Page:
Two years ago, I was having Thanksgiving in DC with some friends. One of these friends called me up before the event and proclaimed that he had perfected stuffing. I was skeptical, but this friend was a very good cook and an engineer so if someone could perfect stuffing, I figured it might as well be him.
He brought me this.
I now make this stuffing every year for Thanksgiving and sometimes in February for my birthday. It is that good. It has everything I look for in a stuffing: Nice bread, awesome meatiness, tons of spices, and some fruit and other good stuff. Oh. And lots of butter.
Ironically, one thing I have never done with this stuffing is actually stuffed it inside anything (say, a turkey). It is always just so beautiful in the pan that I prefer to make it this way. I don’t see why you couldn’t stuff it, but I don’t.
1) Preheat oven to 350 degrees F. Cube up all your bread and bake for 15-20 minutes. You want these cubes pretty toasty. Keep an eye on them though.
2) Meanwhile, cook sausage and onion in a large skillet over medium heat until sausage is browned and cooked through.
3) Chop up aromatics listed above. When sausage is cooked, add aromatics to your sausage mixture and cook for just 3 minutes to combine.
4) IN a huge bowl, toss together all the ingredients except stock and butter. Once it's well combined, start adding stock until the mixture is very moist but not soggy at all.
5) Pour out stuffing onto a few 9x13 baking dishes and drizzle butter over the stuffing. Bake until the stuffing for 30 minutes covered and then 30 minutes uncovered, stirring ever 15 minutes. It should be browned on top and cooked through. It'll still have some liquid in it but be not soggy. Don't be afraid to let it bake a little longer if it seems too soggy.
Serve while warm with traditional Thanksgiving stuff!
So basically, you make the recipe in the exact order above. First thing, cube up all your bread and stick it in a preheated 350 degree oven for 15-20 minutes. You want these cubes pretty toasty. Keep an eye on them though – burnt bread stuffing is not what we are making.
Meanwhile, take your sausage and onion and start it up in a large skillet. As you can see from my photo, steam will be a by-product. What you can’t see from this photo is that this steam smells like heaven.
While that is simmering away, chop up your aromatics listed above and get them ready. You can do this in advance if you want, but I like to multi-task. If you are following my timeline, CHECK ON YOUR BREAD NOW.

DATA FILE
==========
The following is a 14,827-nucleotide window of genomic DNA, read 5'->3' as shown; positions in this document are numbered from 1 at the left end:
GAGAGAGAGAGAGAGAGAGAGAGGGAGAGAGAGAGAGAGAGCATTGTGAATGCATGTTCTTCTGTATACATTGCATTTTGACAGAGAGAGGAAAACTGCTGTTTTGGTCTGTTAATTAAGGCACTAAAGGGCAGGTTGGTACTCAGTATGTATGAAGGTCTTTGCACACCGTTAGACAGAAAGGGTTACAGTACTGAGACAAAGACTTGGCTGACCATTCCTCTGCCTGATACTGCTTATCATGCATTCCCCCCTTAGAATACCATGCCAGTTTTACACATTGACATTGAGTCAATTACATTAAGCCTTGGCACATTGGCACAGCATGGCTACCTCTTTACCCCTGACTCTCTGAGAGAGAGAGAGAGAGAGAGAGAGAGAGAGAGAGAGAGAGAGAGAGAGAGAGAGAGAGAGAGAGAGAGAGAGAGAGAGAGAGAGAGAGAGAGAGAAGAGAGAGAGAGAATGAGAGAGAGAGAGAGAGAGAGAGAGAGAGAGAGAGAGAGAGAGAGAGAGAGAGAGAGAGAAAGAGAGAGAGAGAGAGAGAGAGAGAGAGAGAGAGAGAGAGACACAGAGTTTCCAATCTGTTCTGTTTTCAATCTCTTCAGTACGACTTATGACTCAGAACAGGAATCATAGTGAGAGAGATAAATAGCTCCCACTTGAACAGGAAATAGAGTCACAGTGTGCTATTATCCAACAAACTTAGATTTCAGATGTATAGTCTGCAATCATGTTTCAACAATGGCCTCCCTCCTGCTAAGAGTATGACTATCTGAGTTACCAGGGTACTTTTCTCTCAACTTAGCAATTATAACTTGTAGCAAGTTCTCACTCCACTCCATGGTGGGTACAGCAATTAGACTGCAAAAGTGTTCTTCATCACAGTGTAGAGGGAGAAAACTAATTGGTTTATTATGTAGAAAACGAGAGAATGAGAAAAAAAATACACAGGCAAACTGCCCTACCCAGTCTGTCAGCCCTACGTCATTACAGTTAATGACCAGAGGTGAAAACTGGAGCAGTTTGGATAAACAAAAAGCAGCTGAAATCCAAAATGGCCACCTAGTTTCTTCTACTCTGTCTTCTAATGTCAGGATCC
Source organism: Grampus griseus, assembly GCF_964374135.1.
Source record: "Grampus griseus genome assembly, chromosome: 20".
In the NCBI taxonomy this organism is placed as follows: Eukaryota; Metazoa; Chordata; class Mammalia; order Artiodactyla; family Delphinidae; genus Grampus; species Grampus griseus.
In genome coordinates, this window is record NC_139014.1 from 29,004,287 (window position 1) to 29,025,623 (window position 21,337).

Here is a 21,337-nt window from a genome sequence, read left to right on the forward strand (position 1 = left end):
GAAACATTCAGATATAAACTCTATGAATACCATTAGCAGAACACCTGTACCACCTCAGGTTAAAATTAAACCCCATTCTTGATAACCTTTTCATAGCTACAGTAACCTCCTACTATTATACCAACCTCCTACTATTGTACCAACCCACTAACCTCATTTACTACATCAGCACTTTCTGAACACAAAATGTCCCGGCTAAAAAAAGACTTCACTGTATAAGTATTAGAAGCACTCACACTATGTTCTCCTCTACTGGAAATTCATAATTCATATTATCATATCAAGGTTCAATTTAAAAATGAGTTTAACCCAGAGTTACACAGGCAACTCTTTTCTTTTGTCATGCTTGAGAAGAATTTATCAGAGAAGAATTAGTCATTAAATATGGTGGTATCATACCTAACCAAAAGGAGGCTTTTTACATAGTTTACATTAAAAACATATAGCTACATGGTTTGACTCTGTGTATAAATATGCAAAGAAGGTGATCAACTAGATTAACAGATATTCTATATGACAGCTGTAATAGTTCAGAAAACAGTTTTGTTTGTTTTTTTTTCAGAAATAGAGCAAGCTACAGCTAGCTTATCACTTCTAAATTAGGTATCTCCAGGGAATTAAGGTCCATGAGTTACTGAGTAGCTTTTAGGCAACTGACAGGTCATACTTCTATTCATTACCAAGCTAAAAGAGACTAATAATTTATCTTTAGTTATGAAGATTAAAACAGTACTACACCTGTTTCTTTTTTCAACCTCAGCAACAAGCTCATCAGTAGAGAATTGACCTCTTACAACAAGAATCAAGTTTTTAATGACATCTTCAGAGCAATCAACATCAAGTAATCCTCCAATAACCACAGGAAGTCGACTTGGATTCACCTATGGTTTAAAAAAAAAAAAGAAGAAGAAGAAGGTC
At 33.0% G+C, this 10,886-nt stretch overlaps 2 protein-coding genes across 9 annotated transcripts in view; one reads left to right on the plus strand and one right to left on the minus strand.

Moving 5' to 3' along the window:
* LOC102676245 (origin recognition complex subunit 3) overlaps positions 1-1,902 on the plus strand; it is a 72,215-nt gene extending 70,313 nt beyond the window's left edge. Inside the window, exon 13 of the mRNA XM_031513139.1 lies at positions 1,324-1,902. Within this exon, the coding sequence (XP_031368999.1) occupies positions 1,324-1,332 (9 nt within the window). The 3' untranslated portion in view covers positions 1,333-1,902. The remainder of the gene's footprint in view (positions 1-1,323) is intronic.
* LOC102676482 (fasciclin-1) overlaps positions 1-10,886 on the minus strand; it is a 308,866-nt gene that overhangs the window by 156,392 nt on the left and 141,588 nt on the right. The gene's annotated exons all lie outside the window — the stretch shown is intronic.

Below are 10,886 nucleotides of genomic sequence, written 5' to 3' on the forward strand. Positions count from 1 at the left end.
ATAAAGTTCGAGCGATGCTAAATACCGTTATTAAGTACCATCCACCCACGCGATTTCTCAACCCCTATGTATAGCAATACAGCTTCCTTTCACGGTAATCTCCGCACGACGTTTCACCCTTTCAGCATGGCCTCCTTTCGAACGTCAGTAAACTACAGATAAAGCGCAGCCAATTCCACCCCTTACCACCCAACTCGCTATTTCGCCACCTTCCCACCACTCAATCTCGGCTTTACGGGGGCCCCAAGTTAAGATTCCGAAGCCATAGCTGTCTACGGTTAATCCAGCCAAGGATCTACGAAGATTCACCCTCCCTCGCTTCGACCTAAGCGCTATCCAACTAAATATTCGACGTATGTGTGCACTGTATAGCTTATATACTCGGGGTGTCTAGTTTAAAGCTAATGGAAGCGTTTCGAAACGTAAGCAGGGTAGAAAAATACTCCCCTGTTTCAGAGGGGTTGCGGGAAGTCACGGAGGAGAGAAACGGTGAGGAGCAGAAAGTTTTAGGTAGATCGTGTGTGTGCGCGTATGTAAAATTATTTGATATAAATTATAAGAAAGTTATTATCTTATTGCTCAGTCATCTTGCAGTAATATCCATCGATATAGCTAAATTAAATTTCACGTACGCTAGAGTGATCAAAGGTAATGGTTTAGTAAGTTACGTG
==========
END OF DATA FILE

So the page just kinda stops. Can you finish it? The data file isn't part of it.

Then add your aromatics to your sausage mixture and cook for just 3 minutes to combine. Photographing steam was my project for the day.
CHECK YOUR BREAD AGAIN. It is probably about done. Now you can chop up all of your other stuff which is basically just apples and parsley.
Now get the biggest bowl you have. You might have to do this in two batches if you make the actual recipe. Keep in mind that my version here is halved. Anyway, put your bread in a bowl.
Then add that amazing sausage mixture that has been simmering away.
Then add your fruits and parsley.
Finally, add your stock and melted butter. The bread should be very moist, but you don’t want any liquid left. All of the liquid should be absorbed. If you add to much, don’t worry about it, just add on another 15 minutes or so to the cooking time. Spread it out in a 9 by 13 baking pan. If you are making a full batch of this stuff, you will want two or need to make it in two batches.
Bake this at 350 degrees, covered for 30 minutes, and then uncovered for 30 minutes. Stir this stuff every 15 minutes. As I said, if after an hour the bread is still too moist, just cook for another 15. I actually had to add on 15 minutes to this batch.
So that’s it. While I would love it if you passed this post on to others, I also understand if you want to horde it so you can forever impress your friends, family, and lover(s) with it. And if you are Mr. Marquis, then I apologize, because I just posted your perfect recipe on the Internets.